Was this post helpful in putting together your market day kit? What are your market essentials? We’d love to hear your tips and recommendations for market day success. In the same way that I love seeing other people’s workspaces I’d love to see your market kit, take a photo and share it here. Here’s mine.
If you’re new to markets and craft fairs, the chances are you were surprised to learn that you need Public Liability Insurance (PLI) to take part in many of them. It might seem like a bit of a big commitment, specially if your handmade work is a hobby but once you have this insurance you can trade at any market in the country.
What is Public Liability Insurance?
Public and products liability insurance covers you against claims of injury that may have been caused by your being at the market. In short it protects you from the costs of accidental injury to the public. Pretty useful really. Not only does it protect you against liability for those accidents but it shows the market organisers that you are serious about your work, safe and trustworthy. Even craft fairs that don’t require this insurance will consider it a bonus if you have it.
Who needs PLI?
If you sell your work to the public then you will benefit from public liability insurance, this includes at markets, exhibitions, specialist fairs and conventions – though the amount of cover varies £5,000,000 tends to be the most common amount of cover required. Make & Mend Market events in the Grainger Market are a good example of this, our stallholders need to have public liability cover for up to £5,000,000.
How can I get it?
You can get public and products liability insurance from most known insurers. It’s worth checking with your existing insurer as they can sometimes offer very good deals. If you have any kind of business insurance you may already have public liability included, check with your insurer.
The Combined Market Traders Insurance Association offers affordable public and products liability for £57 per annum. It’s suitable for market traders of all kinds and is easy to apply for, just fill in the short form and send it off. They also offer employers liability cover, useful if you’re employing someone to help out behind your stall.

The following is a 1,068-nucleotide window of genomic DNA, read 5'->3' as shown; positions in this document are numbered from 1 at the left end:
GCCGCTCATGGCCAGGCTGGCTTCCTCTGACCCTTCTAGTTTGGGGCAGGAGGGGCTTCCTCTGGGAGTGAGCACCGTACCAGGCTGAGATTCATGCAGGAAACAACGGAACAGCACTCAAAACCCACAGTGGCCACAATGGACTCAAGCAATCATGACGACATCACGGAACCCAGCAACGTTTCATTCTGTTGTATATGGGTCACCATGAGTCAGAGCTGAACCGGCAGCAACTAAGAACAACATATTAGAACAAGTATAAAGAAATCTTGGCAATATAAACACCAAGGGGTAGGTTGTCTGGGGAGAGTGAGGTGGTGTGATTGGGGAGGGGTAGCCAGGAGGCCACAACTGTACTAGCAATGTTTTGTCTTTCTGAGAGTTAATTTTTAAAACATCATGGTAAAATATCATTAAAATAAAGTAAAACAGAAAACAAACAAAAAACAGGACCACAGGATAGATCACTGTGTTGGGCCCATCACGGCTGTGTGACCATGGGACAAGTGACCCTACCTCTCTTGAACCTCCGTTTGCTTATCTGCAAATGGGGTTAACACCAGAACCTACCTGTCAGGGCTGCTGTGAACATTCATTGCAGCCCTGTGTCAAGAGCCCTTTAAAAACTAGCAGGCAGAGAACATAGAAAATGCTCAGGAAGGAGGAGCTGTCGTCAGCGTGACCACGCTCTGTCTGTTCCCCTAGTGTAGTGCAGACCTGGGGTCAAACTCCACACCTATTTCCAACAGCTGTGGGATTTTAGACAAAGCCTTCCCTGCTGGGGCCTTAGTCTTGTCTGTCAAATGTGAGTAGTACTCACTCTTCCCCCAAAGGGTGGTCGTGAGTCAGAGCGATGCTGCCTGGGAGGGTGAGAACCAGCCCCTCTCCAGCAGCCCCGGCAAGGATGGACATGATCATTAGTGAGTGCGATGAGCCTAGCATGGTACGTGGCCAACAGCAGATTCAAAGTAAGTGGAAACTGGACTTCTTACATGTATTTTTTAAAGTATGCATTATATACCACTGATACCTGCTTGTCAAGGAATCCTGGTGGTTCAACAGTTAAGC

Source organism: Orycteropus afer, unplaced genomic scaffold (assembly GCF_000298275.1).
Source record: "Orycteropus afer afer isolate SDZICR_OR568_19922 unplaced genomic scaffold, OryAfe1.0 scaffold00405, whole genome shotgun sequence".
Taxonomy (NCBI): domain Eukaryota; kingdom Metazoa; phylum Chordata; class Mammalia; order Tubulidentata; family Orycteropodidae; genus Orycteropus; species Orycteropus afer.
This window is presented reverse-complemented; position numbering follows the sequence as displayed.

If you’re an individual artist then I would recommend membership with A-N, this membership includes public and products liability insurance and is only £38 per year. Their definition of artist includes but isn’t limited to traditional art, photography, sculpture, ceramics, textiles, jewellery, mixed media, interactive arts, crafts and even performance art. If you’re not sure this includes you then you can easily contact them, their staff are very friendly and happy to help with queries.
Update 19/07/2019: Another useful resource and public liability insurance provider for artists is the Artists’ Union England. Membership with the Artists’ Union England includes a lot of benefits along with their Public and Products Liability insurance including legal advice, free training and study opportunities, resources for pricing your time, mental health and plenty more. You also get the support of being part of a union plus they have regular meetings in the North East.
Questions or suggestions?
This post was originally written in 2013. It is updated regularly with recommendations and current prices for public and products liability insurance for artists, crafters and market traders. Most recent update 19/07/2019.
Get involved in the conversation and leave a comment below. What’s your experience of public and products liability? Have you had to claim? Is there such a thing as too much cover? Can you recommend a provider for our list?
Would you like to write for the Make & Mend Market blog? We’re looking for artists, crafters and makers to contribute demonstrations, tutorials and showcases of work to our blog. If you’ve got an idea, big or small, just get in touch. The more the merrier.
The Make & Mend Market hold regular handmade markets in the Grainger Market, Newcastle upon Tyne, why not get involved?